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Home > Publications > International Concrete Abstracts Portal
The International Concrete Abstracts Portal is an ACI led collaboration with leading technical organizations from within the international concrete industry and offers the most comprehensive collection of published concrete abstracts.
Title: Flexural Microcracking in Unreinforced Concrete Beams
Author(s): Paul W. Abels and Chao Hsiung Hu
Publication: Journal Proceedings
Appears on pages(s): 779-786
Keywords: beams (supports); flexural strength; microcracking; photoelasticity; plain concrete; stress-strain relationships; tensile strength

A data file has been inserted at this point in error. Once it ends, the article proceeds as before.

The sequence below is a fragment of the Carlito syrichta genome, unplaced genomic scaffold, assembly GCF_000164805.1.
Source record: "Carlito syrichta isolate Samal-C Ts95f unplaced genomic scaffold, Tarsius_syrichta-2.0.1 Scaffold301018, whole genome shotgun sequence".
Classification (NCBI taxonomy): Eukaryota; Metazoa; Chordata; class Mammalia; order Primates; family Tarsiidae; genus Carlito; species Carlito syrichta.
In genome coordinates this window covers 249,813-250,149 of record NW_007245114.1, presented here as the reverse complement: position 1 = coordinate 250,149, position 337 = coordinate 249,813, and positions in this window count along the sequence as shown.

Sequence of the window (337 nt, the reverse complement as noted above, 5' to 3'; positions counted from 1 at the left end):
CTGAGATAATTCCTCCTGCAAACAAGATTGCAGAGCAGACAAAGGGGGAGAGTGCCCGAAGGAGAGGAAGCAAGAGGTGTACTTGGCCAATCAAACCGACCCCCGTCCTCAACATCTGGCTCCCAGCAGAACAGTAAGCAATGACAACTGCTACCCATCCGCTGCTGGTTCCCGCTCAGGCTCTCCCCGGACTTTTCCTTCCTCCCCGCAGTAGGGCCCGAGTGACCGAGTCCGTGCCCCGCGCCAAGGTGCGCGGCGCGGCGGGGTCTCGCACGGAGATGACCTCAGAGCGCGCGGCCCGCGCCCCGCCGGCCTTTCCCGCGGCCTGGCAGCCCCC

Abstract:There is a similarity between the development of flexural microcracking in reinforced and pre-stressed concrete beams and also in plain concrete beams when the load-deflection curve deviates from that of a straight line. Compressive and ten¬sile strain measurements were made on unrein¬forced concrete beams at Duke University in 1967 to obtain the stress-strain relation; moreover, photoelastic studies were made to record visual microcracking of such unreinforced beams. Three different types of beams were available: they were made for auxiliary tests on composite pre-stressed concrete beams. Altogether, 24 beams of a 4 x 4 in. cross section and a 3-ft span, tested with the loads at the one-third points, were available and also four beams with a 3.5 x 8 in. and 3.5 x 10 in. cross section, respectively, tested at 7 ft 6 in. span by two central point loads 2 ft apart. At testing of the first quarter of the beams, the strains were measured by mechanical strain gages, positioned at the side faces of the beams, but the strain readings were insufficiently exact. Consequently, on the remaining three-quarters of the specimens, electrical resistance strain gages were attached to the compressive and tensile faces, respectively. The diagrams obtained from these strain measurements can be used to study the shape of stress-strain curves on a statistical basis. In addition, the relation between flexural micro-cracking and modulus of rupture was studied using photostress techniques.
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